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Paris was all jetsetters, trendsetters, castles and rainstorms

March, 2011

Checking in and onto the EuroStar train in London was a breeze. In just a little over two hours, Chloe and I would be in Paris. Our skillfully planned, high-class, fashion-forward weekend was underway!

As the train rolled out of London, we immediately got down to business and dished, as women do, about men. A half hour later, a sharp-looking Frenchman sitting in front of us turned around and said that the whole car could hear us and “We can’t take another two hours of this.” Begrudgingly, Chloe pulled out her magazines while I ate my pasta salad.

Once in Paris, we looked for a taxi to take us to our hotel. Fifty euros was the quote, so we unenthusiastically walked toward the subway. Disoriented, we asked for directions several times. My accent was so strong that no one understood what I was trying to say. However, the locals were very helpful in directing us through the underground maze. One woman walked out of her way to make sure we got on the right train.

One hour and three trains later, we surfaced. Though typically on a budget, we wanted to do Paris in style. We had decided to splurge on the chic and trendy Mama Shelter hotel designed by Philippe Starck.

There is a fine line between trendy and comfortable, and the hotel crossed this line. The room was cramped, strangely decorated with masks, there was no place to put our clothes and worst of all—no hair conditioner to tame my frizzies. Nonetheless, the hotel bar and restaurant were happening. Good food, drinks, jetsetters and trendsetters were just steps away.

Château de Versailles was No. 1 on my to-do list and I drove Chloe crazy, incessantly reminding her of it. We made a pit stop on the way, though, for the most sinfully, delectable pain au chocolat.

It took about an hour by train to reach Versailles—a suburb of Paris. As a traveler in Europe, my favourite ventures are visiting the grand castles that have witnessed history, while imagining myself living in them. (As what one may call the world’s most opulent residence, Versailles plays a leading role alongside Napoleon, King Louis XIV and Marie-Antoinette in French history.)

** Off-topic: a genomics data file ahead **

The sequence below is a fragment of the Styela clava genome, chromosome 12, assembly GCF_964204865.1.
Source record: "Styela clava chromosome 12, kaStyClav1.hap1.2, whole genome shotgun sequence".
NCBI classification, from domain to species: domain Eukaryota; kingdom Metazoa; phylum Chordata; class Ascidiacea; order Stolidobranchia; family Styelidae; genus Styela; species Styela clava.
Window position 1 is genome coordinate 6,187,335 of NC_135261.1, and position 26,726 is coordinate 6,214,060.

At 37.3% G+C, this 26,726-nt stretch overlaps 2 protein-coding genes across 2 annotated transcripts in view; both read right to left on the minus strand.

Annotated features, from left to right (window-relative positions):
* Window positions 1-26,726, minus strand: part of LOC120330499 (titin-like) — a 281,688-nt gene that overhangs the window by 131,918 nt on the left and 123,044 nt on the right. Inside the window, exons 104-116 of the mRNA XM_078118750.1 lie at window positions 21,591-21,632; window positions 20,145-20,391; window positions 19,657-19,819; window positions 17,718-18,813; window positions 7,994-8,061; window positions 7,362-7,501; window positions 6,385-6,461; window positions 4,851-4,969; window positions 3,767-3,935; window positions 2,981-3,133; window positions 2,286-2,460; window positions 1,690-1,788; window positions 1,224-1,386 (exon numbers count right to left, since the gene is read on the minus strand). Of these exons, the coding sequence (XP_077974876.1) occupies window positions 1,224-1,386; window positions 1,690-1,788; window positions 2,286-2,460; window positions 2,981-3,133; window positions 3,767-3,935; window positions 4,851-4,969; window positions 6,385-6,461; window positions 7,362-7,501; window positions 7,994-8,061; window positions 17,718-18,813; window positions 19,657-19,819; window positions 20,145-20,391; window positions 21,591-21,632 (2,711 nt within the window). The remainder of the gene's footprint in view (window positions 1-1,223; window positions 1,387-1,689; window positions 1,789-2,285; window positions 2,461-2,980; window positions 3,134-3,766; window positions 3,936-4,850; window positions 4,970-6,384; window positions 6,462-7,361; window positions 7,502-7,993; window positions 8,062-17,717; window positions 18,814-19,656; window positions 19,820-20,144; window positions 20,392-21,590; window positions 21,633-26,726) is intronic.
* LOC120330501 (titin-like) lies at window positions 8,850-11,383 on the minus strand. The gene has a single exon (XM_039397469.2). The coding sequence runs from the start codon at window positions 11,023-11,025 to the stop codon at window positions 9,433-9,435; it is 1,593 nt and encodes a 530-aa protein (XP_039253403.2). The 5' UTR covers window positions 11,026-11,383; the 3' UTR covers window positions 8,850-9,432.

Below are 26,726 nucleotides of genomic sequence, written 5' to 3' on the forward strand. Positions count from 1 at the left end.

Just outside the train station was a magnificent, castle-like building. Was this Versailles? No. Why? Because we had to ask. I was sure that when I saw Versailles, there would be no question.

We walked down the street, turned the corner and, like magic, there she was, the sprawling 700-room castle sparkling in the midday sunlight. The gates were just as I imagine the gates to heaven—delicate yet strong, enchantingly divine, and gold, of course. A perfect wrapping for the French grandeur that lay within.

Versailles was a hunting lodge in the 17th century for King Louis XIII. His son, King Louis XIV, transformed and expanded it into a castle symbolizing the brilliance and power of the monarchy. The court and government were moved to Versailles in 1682. Its life as the royal residence was short-lived. In 1789, the royal family was forced out during the French Revolution. Most of the furniture was sold at auction. As splendid as Versailles is today after years of neglect, one can only imagine the magnificence it once boasted.

After touring the palace, Chloe and I explored Versailles’s vast, classically French gardens (800 hectares) and admired some of the 50 fountains. Chloe said this palace was too big for her taste, and she would prefer something cozier. I told her the size was no problem for me but that I didn’t see any bathrooms in the palace and if I were to live there, something would have to be done about that!

We are not your typical Parisian women. We choose comfort over style—clearly a faux pas. Chloe leisurely walked around in her all-purple tie-dye outfit. I wore black leggings under my jean shorts and a bright pink raincoat. Marie Antoinette must have rolled over in her grave.

We took the train to the centre of Paris and walked by the Eiffel Tower, lit up beautifully at night. We then found ourselves walking around narrow streets lined with restaurants and tourists. We fell right into the tourist trap: famished, we ate a very mediocre, overpriced dinner.

We tried to be posh. We had planned to explore the high-end stores on the Champs Elysees down to the Arch de Triumph. Unfortunately, it was raining that day, and we were lost for hours. We asked several people for directions. They were friendly, but no one understood my accent. After hours of roaming the streets, we found it. Exhausted and wet, we had some ice cream, took our pictures and headed back to the hotel.

I called my friend Daniel, who had moved to Paris to learn French. We met just once several years ago at a martini bar in Beverly Hills, the day before he left town. We have kept in contact ever since. I suggested he come by our hotel for dinner. He was reluctant, saying that it was in a rough neighborhood. That explained the men pushing drugs as we walked from the subway to the hotel! But he came. We stayed up till 5 am, getting to know one another.

The famous Père Lachaise Cemetery is within walking distance of our hotel. Huge elaborate tombs lined the paths, each telling a story of a life once lived. It felt magical. This romantic, labyrinth-like cemetery is the final resting place of many of the world’s beloved characters. We couldn’t find Oscar Wilde or Edith Piaf’s graves but we did stumble upon Jim Morrison’s – the one with a crowd surrounding it. It was austere and cramped between the much more elaborate graves. Had there been no crowd, we wouldn’t have noticed it. Chloe and I waited our turn to approach the grave. We had our moment with Jim, and then said au revoir to Paris.


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